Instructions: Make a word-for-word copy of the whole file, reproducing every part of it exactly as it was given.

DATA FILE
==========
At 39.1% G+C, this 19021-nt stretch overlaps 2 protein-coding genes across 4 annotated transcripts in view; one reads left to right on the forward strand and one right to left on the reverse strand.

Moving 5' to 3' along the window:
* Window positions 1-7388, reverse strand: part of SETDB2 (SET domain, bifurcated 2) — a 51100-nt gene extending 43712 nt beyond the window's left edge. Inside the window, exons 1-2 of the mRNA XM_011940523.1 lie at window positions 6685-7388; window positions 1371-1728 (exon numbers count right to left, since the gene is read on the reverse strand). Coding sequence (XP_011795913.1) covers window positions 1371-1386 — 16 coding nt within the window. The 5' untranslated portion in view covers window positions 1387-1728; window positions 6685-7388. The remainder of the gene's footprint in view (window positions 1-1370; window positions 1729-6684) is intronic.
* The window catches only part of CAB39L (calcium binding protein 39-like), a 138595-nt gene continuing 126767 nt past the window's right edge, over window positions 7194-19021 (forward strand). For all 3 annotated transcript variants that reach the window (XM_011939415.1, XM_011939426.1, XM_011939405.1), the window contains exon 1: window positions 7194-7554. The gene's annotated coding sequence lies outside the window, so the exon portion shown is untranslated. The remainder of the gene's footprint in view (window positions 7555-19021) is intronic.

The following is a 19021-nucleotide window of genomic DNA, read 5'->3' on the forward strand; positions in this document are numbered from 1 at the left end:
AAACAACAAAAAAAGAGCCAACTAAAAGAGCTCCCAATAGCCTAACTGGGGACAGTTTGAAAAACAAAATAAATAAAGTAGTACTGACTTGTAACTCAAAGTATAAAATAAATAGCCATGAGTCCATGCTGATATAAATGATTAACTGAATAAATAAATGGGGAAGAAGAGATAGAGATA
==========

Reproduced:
At 39.1% G+C, this 19021-nt stretch overlaps 2 protein-coding genes across 4 annotated transcripts in view; one reads left to right on the forward strand and one right to left on the reverse strand.

Moving 5' to 3' along the window:
* Window positions 1-7388, reverse strand: part of SETDB2 (SET domain, bifurcated 2) — a 51100-nt gene extending 43712 nt beyond the window's left edge. Inside the window, exons 1-2 of the mRNA XM_011940523.1 lie at window positions 6685-7388; window positions 1371-1728 (exon numbers count right to left, since the gene is read on the reverse strand). Coding sequence (XP_011795913.1) covers window positions 1371-1386 — 16 coding nt within the window. The 5' untranslated portion in view covers window positions 1387-1728; window positions 6685-7388. The remainder of the gene's footprint in view (window positions 1-1370; window positions 1729-6684) is intronic.
* The window catches only part of CAB39L (calcium binding protein 39-like), a 138595-nt gene continuing 126767 nt past the window's right edge, over window positions 7194-19021 (forward strand). For all 3 annotated transcript variants that reach the window (XM_011939415.1, XM_011939426.1, XM_011939405.1), the window contains exon 1: window positions 7194-7554. The gene's annotated coding sequence lies outside the window, so the exon portion shown is untranslated. The remainder of the gene's footprint in view (window positions 7555-19021) is intronic.

The following is a 19021-nucleotide window of genomic DNA, read 5'->3' on the forward strand; positions in this document are numbered from 1 at the left end:
AAACAACAAAAAAAGAGCCAACTAAAAGAGCTCCCAATAGCCTAACTGGGGACAGTTTGAAAAACAAAATAAATAAAGTAGTACTGACTTGTAACTCAAAGTATAAAATAAATAGCCATGAGTCCATGCTGATATAAATGATTAACTGAATAAATAAATGGGGAAGAAGAGATAGAGATA